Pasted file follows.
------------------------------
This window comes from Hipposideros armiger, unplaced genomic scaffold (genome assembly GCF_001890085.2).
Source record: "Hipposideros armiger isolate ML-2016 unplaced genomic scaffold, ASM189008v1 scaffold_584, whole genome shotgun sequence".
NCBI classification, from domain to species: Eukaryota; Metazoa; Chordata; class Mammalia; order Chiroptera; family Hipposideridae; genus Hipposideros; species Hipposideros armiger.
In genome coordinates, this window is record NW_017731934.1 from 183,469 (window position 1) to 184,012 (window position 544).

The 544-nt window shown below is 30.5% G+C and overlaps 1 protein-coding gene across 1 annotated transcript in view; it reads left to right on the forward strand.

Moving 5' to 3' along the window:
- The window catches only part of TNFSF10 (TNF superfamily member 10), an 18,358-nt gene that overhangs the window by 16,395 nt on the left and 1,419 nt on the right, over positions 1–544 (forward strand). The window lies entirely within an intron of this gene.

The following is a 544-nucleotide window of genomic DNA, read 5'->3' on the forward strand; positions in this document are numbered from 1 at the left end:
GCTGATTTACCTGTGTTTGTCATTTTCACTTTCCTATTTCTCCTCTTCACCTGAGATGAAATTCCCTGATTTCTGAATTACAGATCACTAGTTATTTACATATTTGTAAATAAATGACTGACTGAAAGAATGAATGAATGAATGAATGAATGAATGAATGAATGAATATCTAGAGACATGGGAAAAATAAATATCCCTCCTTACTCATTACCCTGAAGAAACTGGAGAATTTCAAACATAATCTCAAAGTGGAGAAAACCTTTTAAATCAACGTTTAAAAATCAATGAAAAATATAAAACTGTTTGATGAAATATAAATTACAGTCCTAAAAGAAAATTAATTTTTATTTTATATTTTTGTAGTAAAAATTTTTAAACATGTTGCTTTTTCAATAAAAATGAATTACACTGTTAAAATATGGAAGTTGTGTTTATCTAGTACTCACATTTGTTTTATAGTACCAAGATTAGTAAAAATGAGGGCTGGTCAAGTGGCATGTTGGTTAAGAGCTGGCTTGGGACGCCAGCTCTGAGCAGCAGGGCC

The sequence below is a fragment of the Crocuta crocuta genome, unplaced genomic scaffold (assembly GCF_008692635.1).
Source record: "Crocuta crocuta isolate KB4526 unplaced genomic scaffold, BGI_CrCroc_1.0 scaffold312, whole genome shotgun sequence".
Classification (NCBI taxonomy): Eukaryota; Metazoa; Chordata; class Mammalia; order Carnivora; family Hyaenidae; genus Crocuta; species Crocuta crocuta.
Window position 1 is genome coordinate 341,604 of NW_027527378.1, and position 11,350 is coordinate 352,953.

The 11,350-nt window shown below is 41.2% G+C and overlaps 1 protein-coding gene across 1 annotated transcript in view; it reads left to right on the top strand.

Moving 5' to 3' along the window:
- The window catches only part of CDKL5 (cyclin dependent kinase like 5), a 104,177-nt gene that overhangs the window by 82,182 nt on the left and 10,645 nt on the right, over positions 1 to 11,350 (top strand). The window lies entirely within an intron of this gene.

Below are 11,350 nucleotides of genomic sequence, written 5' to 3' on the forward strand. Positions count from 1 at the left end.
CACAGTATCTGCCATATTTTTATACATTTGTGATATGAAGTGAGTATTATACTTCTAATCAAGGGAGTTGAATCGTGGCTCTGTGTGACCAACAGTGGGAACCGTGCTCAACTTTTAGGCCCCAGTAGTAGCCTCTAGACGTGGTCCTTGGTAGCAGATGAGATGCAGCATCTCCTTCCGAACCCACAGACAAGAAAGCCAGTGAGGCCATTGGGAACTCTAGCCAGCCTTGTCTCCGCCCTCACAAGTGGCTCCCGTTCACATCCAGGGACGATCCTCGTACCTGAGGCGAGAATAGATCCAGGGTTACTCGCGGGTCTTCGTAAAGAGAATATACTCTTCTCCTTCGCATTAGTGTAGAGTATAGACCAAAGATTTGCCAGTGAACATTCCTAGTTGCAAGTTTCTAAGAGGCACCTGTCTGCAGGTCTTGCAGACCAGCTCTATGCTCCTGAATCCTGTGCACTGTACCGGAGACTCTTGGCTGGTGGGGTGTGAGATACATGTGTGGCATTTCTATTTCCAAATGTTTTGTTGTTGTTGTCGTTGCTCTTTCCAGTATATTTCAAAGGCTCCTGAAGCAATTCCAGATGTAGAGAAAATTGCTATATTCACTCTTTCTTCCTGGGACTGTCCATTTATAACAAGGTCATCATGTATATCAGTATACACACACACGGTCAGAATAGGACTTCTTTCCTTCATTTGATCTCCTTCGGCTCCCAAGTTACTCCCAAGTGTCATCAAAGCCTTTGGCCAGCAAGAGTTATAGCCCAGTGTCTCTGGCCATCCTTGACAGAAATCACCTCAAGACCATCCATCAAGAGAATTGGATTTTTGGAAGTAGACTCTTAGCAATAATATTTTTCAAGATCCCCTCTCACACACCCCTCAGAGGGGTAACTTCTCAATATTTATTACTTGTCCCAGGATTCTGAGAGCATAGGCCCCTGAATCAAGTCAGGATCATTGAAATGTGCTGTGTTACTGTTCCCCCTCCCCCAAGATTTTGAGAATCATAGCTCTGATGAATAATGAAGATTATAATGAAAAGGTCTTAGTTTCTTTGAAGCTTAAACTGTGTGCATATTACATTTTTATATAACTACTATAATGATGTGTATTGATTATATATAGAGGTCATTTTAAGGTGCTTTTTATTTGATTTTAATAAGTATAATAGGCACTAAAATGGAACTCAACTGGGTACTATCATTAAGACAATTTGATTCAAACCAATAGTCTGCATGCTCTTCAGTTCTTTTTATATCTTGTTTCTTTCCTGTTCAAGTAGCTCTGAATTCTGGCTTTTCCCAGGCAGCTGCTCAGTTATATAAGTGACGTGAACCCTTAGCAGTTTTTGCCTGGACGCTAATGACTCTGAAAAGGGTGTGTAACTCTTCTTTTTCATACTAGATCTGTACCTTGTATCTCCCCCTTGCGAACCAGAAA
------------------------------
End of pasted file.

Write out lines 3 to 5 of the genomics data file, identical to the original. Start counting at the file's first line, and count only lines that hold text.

NCBI classification, from domain to species: Eukaryota; Metazoa; Chordata; class Mammalia; order Chiroptera; family Hipposideridae; genus Hipposideros; species Hipposideros armiger.
In genome coordinates, this window is record NW_017731934.1 from 183,469 (window position 1) to 184,012 (window position 544).

The 544-nt window shown below is 30.5% G+C and overlaps 1 protein-coding gene across 1 annotated transcript in view; it reads left to right on the forward strand.